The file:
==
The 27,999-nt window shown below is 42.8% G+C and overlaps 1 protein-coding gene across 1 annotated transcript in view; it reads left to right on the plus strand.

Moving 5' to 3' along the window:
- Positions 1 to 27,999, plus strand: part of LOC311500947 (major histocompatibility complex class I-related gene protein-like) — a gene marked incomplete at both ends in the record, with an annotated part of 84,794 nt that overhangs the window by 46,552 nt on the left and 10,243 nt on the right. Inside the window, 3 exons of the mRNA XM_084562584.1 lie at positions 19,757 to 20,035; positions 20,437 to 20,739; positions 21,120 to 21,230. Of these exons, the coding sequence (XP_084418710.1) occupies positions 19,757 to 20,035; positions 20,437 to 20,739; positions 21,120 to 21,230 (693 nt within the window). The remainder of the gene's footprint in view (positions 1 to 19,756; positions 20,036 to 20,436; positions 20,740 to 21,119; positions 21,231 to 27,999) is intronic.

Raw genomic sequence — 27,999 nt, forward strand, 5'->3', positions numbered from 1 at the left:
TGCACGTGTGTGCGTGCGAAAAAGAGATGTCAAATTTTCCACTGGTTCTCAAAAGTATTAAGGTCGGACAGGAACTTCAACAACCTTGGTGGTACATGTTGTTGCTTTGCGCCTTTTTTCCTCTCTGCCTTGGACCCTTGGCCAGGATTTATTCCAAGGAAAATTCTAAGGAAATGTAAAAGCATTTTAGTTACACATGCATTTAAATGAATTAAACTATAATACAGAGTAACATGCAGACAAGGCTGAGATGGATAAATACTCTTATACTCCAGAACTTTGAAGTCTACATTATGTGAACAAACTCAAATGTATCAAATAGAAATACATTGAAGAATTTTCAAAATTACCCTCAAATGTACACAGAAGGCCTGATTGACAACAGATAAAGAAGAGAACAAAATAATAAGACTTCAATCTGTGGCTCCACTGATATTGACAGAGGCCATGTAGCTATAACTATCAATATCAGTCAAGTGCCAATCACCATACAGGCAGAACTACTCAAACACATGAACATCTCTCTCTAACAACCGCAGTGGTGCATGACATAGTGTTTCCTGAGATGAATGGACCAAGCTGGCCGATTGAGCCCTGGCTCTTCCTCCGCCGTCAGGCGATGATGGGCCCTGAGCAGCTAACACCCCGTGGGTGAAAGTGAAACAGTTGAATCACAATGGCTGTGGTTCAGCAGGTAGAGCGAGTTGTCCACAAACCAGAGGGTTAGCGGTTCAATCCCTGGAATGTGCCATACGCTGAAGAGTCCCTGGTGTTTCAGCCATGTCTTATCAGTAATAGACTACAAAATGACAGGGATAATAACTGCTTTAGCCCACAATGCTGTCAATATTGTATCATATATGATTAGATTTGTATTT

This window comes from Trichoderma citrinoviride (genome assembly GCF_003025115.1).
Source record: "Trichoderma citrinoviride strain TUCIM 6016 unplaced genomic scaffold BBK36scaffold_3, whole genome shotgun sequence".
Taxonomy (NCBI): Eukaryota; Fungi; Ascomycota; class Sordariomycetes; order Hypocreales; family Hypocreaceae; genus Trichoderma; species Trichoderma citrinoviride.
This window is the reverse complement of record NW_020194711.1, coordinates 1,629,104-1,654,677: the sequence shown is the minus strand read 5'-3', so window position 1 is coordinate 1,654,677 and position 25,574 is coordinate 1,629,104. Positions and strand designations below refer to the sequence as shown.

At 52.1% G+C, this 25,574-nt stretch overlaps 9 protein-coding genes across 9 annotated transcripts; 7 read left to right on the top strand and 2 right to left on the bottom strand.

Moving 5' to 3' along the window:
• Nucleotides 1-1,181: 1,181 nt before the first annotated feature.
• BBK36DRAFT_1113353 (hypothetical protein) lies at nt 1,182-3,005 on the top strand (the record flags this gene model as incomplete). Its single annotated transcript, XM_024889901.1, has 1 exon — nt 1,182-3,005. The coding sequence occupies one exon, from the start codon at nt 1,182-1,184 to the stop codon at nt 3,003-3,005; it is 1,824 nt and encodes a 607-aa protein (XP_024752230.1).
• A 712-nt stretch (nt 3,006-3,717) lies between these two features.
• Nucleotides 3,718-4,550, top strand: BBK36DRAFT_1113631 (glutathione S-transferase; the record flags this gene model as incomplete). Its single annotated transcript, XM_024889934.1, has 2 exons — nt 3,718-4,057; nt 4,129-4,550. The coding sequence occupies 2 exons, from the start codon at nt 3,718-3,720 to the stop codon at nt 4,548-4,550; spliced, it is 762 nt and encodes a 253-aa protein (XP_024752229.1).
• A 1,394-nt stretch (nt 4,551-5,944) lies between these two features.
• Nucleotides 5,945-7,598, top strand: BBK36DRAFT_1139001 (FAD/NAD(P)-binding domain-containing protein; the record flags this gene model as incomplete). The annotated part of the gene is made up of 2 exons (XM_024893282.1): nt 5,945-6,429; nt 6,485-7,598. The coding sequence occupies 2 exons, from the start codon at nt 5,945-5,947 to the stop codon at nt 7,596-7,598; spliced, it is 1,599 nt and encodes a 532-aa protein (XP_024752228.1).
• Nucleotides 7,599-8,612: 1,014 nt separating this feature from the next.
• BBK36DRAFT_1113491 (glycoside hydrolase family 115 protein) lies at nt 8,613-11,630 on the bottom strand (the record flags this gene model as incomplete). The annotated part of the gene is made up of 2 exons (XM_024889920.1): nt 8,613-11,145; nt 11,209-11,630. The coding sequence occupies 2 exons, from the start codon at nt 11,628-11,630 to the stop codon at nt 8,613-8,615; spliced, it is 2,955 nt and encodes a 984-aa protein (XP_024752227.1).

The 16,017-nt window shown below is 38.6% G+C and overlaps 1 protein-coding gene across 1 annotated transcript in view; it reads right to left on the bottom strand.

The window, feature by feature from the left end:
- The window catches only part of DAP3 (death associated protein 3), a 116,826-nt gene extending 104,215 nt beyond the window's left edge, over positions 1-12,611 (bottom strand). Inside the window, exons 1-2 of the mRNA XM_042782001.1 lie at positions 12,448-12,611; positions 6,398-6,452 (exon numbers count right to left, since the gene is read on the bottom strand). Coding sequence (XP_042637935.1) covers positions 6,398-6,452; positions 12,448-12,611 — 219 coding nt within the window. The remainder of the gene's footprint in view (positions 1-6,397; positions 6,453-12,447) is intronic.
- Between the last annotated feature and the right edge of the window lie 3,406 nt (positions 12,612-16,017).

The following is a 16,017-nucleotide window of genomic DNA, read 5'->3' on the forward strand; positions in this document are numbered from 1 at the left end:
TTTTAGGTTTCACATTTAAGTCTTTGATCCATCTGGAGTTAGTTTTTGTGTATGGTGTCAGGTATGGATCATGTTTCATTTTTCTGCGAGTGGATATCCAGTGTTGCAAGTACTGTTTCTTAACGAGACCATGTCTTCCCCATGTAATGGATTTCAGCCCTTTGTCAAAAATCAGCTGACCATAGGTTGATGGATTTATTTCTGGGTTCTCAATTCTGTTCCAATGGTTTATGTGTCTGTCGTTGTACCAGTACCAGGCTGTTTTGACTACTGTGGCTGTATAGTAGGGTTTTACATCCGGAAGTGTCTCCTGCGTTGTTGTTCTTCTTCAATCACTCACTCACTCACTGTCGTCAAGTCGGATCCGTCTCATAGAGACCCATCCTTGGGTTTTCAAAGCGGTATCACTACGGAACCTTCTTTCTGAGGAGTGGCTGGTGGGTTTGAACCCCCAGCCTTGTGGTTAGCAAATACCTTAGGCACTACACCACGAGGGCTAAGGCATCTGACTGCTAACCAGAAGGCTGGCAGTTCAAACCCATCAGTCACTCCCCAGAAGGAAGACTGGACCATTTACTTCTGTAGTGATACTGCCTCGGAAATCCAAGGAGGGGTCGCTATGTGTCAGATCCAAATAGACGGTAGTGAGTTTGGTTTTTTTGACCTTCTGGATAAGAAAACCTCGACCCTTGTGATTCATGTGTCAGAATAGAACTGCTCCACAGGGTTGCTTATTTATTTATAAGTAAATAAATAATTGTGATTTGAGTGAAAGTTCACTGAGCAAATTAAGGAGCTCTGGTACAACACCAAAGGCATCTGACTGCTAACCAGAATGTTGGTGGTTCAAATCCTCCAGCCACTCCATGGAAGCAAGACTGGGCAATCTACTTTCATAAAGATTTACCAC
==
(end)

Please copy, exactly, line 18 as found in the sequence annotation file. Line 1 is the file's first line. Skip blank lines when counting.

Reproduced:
• Nucleotides 7,599-8,612: 1,014 nt separating this feature from the next.